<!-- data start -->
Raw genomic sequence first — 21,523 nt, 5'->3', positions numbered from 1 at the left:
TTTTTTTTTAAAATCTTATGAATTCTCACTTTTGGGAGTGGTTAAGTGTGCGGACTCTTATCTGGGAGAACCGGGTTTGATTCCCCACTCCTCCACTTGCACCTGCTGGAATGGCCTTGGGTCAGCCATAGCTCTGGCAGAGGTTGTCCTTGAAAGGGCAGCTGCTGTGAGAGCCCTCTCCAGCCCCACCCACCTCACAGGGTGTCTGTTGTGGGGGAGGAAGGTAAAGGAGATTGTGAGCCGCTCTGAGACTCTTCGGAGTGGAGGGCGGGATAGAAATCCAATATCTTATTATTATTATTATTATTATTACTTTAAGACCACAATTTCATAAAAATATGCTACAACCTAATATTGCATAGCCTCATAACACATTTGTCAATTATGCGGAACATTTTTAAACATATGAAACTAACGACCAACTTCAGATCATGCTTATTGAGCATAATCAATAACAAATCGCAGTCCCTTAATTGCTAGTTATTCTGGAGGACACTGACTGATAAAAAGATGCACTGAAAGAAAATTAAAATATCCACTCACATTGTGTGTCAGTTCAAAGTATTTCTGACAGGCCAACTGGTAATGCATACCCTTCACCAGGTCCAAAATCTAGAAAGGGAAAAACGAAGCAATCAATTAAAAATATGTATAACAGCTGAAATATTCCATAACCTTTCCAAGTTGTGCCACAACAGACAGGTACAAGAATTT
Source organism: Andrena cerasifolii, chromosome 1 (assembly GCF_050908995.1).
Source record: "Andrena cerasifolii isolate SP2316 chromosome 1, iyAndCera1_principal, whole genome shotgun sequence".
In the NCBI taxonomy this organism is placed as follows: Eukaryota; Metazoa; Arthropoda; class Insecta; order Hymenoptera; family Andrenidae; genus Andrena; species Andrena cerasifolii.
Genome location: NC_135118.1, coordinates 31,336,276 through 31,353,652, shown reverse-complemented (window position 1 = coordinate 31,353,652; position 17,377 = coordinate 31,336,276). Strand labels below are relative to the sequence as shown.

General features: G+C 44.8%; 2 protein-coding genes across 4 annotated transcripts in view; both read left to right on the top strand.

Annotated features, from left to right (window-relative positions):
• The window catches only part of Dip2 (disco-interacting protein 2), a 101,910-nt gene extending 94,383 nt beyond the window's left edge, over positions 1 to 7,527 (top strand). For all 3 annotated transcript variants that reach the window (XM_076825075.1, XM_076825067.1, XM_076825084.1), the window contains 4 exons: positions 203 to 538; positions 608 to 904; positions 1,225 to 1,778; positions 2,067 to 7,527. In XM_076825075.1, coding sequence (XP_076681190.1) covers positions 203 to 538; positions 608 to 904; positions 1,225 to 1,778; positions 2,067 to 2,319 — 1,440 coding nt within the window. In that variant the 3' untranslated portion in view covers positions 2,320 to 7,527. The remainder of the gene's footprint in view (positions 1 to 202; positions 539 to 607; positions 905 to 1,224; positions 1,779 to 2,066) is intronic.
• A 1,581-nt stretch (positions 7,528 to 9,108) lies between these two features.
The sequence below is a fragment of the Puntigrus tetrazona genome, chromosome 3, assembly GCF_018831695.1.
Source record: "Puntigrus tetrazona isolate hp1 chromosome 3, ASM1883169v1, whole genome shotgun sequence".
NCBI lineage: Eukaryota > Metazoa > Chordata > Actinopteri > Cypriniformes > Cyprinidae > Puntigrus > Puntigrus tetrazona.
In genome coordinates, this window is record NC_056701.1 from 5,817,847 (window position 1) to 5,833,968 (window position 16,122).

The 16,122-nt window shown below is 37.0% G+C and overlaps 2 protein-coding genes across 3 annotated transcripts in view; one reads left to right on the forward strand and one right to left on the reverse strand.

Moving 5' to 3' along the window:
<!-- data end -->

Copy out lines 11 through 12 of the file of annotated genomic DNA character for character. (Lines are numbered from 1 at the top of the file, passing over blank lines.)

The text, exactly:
The sequence below is a fragment of the Puntigrus tetrazona genome, chromosome 3, assembly GCF_018831695.1.
Source record: "Puntigrus tetrazona isolate hp1 chromosome 3, ASM1883169v1, whole genome shotgun sequence".